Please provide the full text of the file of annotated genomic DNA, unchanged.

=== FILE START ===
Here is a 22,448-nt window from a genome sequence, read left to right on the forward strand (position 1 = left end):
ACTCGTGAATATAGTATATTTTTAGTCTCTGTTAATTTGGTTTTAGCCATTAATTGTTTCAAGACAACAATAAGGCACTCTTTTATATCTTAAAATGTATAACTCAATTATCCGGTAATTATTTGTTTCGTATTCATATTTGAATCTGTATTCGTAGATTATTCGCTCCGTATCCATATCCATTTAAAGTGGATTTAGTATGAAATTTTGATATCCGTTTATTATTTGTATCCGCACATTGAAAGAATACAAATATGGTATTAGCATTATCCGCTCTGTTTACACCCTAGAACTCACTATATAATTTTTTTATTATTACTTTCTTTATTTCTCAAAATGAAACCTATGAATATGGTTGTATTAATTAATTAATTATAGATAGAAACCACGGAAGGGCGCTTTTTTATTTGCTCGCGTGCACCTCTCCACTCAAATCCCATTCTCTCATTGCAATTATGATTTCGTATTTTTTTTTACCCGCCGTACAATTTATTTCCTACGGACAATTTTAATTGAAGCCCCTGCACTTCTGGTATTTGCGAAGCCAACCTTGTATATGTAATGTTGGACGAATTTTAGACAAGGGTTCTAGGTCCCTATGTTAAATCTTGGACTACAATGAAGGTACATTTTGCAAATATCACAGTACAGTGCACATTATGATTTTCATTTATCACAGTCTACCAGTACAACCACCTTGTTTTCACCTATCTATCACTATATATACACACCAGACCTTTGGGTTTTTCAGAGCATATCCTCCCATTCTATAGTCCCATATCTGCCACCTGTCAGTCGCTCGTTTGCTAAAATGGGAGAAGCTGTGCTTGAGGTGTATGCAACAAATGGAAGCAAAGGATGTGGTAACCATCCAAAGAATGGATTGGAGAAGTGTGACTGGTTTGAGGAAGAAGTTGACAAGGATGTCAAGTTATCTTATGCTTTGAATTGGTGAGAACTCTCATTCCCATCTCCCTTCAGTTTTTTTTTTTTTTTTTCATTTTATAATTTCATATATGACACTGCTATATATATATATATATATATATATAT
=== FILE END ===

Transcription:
Here is a 22,448-nt window from a genome sequence, read left to right on the forward strand (position 1 = left end):
ACTCGTGAATATAGTATATTTTTAGTCTCTGTTAATTTGGTTTTAGCCATTAATTGTTTCAAGACAACAATAAGGCACTCTTTTATATCTTAAAATGTATAACTCAATTATCCGGTAATTATTTGTTTCGTATTCATATTTGAATCTGTATTCGTAGATTATTCGCTCCGTATCCATATCCATTTAAAGTGGATTTAGTATGAAATTTTGATATCCGTTTATTATTTGTATCCGCACATTGAAAGAATACAAATATGGTATTAGCATTATCCGCTCTGTTTACACCCTAGAACTCACTATATAATTTTTTTATTATTACTTTCTTTATTTCTCAAAATGAAACCTATGAATATGGTTGTATTAATTAATTAATTATAGATAGAAACCACGGAAGGGCGCTTTTTTATTTGCTCGCGTGCACCTCTCCACTCAAATCCCATTCTCTCATTGCAATTATGATTTCGTATTTTTTTTTACCCGCCGTACAATTTATTTCCTACGGACAATTTTAATTGAAGCCCCTGCACTTCTGGTATTTGCGAAGCCAACCTTGTATATGTAATGTTGGACGAATTTTAGACAAGGGTTCTAGGTCCCTATGTTAAATCTTGGACTACAATGAAGGTACATTTTGCAAATATCACAGTACAGTGCACATTATGATTTTCATTTATCACAGTCTACCAGTACAACCACCTTGTTTTCACCTATCTATCACTATATATACACACCAGACCTTTGGGTTTTTCAGAGCATATCCTCCCATTCTATAGTCCCATATCTGCCACCTGTCAGTCGCTCGTTTGCTAAAATGGGAGAAGCTGTGCTTGAGGTGTATGCAACAAATGGAAGCAAAGGATGTGGTAACCATCCAAAGAATGGATTGGAGAAGTGTGACTGGTTTGAGGAAGAAGTTGACAAGGATGTCAAGTTATCTTATGCTTTGAATTGGTGAGAACTCTCATTCCCATCTCCCTTCAGTTTTTTTTTTTTTTTTTCATTTTATAATTTCATATATGACACTGCTATATATATATATATATATATATATAT